This is something that could clearly be applied to lots of issues. I think it would be worth discussing the Armstrong case with students, but the scope of the question is much wider. Students may wish to discuss other examples from within sport (diving in football might be a popular one), but it could also be linked to something closer to the students – school work and exams.

There are obviously other issues, but these are the ones that I feel are most pressing and that I hope to make use of in the classroom. Any thoughts are more than welcome!


Philosophy GCSE: To be or not to be?

There is an excellent article in Schools Week by Dr John Taylor on the benefits of a GCSE in philosophy. It can be found here: . As someone who came to RE teaching via studying philosophy (rather than religion), I would be inclined to agree with him. Here is why I think a GCSE in philosophy could be a benefit to philosophy, and to RE.

Philosophy is not RE; RE is not philosophy

This, for me, is the main argument for introducing a GCSE in philosophy. There is a huge amount that can be gained by students studying the subject, and doing so without the constant link back to religion and religious teaching. Moral philosophy, for example, is a wonderful, rich area of study which does engage students when it appears in RE – but the constant need to then link back to ‘what do Christians say about this’ limits the range and scope of the philosophical enquiry. Allowing a philosophy GCSE to be developed would mean the current topics which are squashed into a ‘catch-all’ GCSE in RE could be studied in the depth that they deserve. Other routes of philosophical enquiry could be taken, and philosophers could be read and examined in detail (something which doesn’t happen in the current GCSE RE philosophy-fudge).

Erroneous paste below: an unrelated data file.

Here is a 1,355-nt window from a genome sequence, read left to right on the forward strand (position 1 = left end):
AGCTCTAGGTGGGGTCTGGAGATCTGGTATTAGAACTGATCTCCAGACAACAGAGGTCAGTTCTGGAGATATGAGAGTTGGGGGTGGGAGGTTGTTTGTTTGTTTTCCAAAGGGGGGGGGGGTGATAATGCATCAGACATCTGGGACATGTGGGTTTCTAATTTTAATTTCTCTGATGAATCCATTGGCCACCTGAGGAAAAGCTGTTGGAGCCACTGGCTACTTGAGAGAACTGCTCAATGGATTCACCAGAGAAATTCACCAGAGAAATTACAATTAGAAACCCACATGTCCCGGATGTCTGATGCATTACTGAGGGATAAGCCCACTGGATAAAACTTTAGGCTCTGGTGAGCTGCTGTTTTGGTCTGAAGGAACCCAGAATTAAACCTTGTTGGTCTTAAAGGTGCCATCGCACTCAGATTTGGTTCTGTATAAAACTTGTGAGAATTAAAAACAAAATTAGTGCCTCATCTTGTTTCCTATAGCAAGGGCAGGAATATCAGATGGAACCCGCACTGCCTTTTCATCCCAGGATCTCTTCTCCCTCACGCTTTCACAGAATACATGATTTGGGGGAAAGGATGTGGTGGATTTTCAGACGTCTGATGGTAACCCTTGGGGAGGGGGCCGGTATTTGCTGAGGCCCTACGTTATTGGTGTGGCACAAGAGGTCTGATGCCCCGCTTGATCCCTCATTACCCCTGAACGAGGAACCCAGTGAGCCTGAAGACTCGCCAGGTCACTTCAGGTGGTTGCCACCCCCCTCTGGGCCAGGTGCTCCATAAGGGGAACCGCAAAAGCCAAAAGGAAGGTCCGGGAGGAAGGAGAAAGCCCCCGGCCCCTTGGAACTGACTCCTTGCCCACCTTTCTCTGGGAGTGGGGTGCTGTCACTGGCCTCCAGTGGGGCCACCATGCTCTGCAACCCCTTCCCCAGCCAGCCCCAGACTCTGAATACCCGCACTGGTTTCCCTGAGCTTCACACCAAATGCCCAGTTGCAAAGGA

Doing this would also allow a GCSE in RE to be just that. Studying religion and faith, the specific truth claims made by religion (not just general philosophical arguments), the history of faith, scripture and its modern applications, and the modern challenges to religion is more than enough for an engaging, relevant GCSE. RE doesn’t need philosophy to make it interesting, relevant or ‘cool’. And philosophy shouldn’t need RE in order to be introduced to our students.

The current system of philosophy only existing in RE (certainly pre-16, but in a lot of cases post-16) does both subjects a disservice. Students are not introduced to philosophy as a discipline in its own right (just as a part of religious ethics), and they are also left with the impression that studying RE must include the study of philosophy. This doesn’t need to be true, and both subjects should be available to be studied at GCSE level.

Which brings me to the challenge of *how* to fit a GCSE in philosophy into the curriculum.